'City': ['New York', 'Los Angeles', 'Chicago', 'San Diego', 'Dallas']}
ff = pd.DataFrame(dd)
print("\nInitial DataFrame:")
print(ff)
ff = ff.set_index(['Rollnum', 'Name'])
print("\nFinal DataFrame:")
print(ff)

Here you can see the output of the code given above.

Example 5

Several techniques can be used to set the position of the Pandas DataFrame object to any Python object, such as a list, range, or even series. Using the pd.Index(), set index(), and range() functions, we may set the index of the DataFrame object (Pandas) in this approach. First, we will use the range() function to build a Python sequence of integers, which we will then send to the pd.Index() function. This method produces the index object of the DataFrame. The returning DataFrame index object is then set as the DataFrame’s new index using the set index() function. Let’s implement this code.

import pandas as pd
dd = {'Rollnum': [1, 2, 3],
        'Name': ['Alex', 'Ramen', 'Zayn'],
        'Marks': [33, 66, 88],
        'City': ['New York', 'Los Angeles', 'Chicago']}
ff = pd.DataFrame(dd)
print("\nInitial DataFrame:")
print(ff)
my_list = ['I', 'II', 'III']
idx = pd.Index(my_list)
ff = ff.set_index(idx)
print("\nFinal DataFrame:")
print(ff)

See the output below.

Example 6

The Pandas DataFrame object’s index can be set using the set index() and pd.Index() methods. We will begin by creating a Python list, which we will then send to the pd.Index() function. This function will give a DataFrame index object. The returning DataFrame index object is then set as the DataFrame’s new index using the set index() function.

import pandas as pd
dd = {'Rollnum': [1, 2, 3, 4, 5],
        'Name': ['Alex', 'Ramen', 'Zayn', 'Travis', 'Scott'],
        'Marks': [33, 66, 88, 67, 78],
        'City': ['New York', 'Los Angeles', 'Chicago', 'San Diego', 'Dallas']}

ff = pd.DataFrame(dd)
print("\nInitial DataFrame:")
print(ff)
indx = pd.Index(range(1, 6, 1))
ff = ff.set_index(indx)
print("\nFinal DataFrame:")
print(ff)

The result is given in the attached screenshot.

Example 7

Using the pd.Series() and set index() functions, we may set the index of the DataFrame object of Pandas in the preceding method. Generate a list and pass it to the pd.Series() function will return a Pandas serial that can be utilized as the DataFrame index object. The resultant Pandas series is passed to the set index() method, which sets it as the DataFrame’s new index. Let’s see the following code and understand how this works.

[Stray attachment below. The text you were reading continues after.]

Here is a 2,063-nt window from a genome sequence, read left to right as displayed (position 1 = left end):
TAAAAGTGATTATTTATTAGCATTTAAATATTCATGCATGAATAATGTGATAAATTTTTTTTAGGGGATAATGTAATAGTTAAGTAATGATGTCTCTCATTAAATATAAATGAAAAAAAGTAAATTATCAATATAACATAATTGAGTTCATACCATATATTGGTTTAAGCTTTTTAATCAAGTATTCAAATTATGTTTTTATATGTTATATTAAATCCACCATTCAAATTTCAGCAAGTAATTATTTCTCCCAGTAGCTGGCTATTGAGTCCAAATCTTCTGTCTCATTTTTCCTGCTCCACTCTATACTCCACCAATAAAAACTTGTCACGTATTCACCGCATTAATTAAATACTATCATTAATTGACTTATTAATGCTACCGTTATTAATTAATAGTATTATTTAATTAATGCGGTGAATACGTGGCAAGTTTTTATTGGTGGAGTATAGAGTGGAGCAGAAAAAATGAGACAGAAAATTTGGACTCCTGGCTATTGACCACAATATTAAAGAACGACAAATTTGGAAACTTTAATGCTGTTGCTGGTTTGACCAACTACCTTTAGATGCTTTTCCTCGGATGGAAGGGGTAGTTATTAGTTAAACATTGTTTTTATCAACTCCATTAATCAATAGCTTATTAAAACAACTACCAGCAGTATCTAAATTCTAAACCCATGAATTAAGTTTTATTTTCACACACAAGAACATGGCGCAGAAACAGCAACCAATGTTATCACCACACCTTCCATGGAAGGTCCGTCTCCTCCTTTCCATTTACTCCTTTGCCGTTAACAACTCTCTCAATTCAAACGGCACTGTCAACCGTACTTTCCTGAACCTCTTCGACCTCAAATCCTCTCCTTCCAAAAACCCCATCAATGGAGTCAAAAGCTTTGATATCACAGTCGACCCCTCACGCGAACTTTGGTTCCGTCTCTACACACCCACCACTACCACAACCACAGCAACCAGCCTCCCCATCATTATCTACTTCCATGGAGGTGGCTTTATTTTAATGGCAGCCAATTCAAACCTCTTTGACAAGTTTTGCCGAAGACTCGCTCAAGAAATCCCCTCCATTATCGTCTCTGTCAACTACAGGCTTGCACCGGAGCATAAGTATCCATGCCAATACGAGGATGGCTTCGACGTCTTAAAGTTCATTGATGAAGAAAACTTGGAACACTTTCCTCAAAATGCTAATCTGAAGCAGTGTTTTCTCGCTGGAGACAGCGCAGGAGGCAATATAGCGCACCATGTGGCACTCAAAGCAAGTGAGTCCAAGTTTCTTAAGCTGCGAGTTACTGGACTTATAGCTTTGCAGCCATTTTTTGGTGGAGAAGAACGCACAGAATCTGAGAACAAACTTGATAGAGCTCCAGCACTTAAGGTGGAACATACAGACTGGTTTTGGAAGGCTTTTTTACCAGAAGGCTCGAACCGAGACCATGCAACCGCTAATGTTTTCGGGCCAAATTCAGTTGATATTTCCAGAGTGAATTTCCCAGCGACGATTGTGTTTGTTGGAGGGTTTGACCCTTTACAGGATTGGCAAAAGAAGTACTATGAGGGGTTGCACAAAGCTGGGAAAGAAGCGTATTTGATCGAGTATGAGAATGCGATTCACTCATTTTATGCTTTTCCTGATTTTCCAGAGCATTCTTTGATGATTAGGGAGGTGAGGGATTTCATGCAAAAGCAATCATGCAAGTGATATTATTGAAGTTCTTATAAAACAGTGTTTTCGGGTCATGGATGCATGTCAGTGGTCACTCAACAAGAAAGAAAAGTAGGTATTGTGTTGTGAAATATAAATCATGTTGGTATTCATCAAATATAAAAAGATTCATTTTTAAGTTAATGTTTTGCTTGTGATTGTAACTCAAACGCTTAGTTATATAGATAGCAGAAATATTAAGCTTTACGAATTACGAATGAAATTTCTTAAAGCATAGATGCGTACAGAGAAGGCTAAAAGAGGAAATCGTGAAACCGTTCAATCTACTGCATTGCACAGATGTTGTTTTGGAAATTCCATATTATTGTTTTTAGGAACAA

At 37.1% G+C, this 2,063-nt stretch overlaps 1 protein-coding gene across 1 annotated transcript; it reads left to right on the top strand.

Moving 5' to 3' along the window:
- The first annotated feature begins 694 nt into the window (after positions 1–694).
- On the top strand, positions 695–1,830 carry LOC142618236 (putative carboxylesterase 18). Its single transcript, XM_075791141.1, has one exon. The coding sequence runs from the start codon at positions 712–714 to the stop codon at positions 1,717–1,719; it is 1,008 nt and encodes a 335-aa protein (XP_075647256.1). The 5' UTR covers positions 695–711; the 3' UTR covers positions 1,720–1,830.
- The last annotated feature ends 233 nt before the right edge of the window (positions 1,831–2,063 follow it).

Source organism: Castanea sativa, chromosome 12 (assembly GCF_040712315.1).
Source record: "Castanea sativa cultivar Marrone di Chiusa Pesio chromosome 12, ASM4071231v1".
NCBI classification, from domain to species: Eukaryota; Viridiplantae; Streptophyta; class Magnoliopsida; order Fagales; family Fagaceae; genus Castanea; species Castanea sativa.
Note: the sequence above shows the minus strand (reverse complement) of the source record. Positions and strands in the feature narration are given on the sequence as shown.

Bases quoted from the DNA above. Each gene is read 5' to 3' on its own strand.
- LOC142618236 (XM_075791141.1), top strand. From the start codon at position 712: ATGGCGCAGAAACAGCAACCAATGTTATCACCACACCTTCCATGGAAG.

import pandas as pd
dd = {'Rollnum': [1, 2, 3, 4, 5],
        'Name': ['Alex', 'Ramen', 'Zayn', 'Travis', 'Scott'],
        'Marks': [33, 66, 88, 67, 78],
        'City': ['New York', 'Los Angeles', 'Chicago', 'San Diego', 'Dallas']}
ff = pd.DataFrame(dd)
print("\nInitial DataFrame:")
print(ff)

ser_indx = pd.Series([5, 4, 3, 2, 1])
ff = ff.set_index(ser_indx)
print("\nFinal DataFrame:")
print(ff)

Here you can see the output.

Conclusion

Indexing is the process of selecting values from specific rows and columns in a DataFrame. We can choose all rows and some columns or rows and all columns using indexing. This session discussed topics such as what is the index and how you can set index while generating a DataFrame, how you can set existing DataFrame columns as an index or even multi-index, and how you can set Python objects such as range, list, or even series as an index.

About the author

Kalsoom Bibi

Hello, I am a freelance writer and usually write for Linux and other technology related content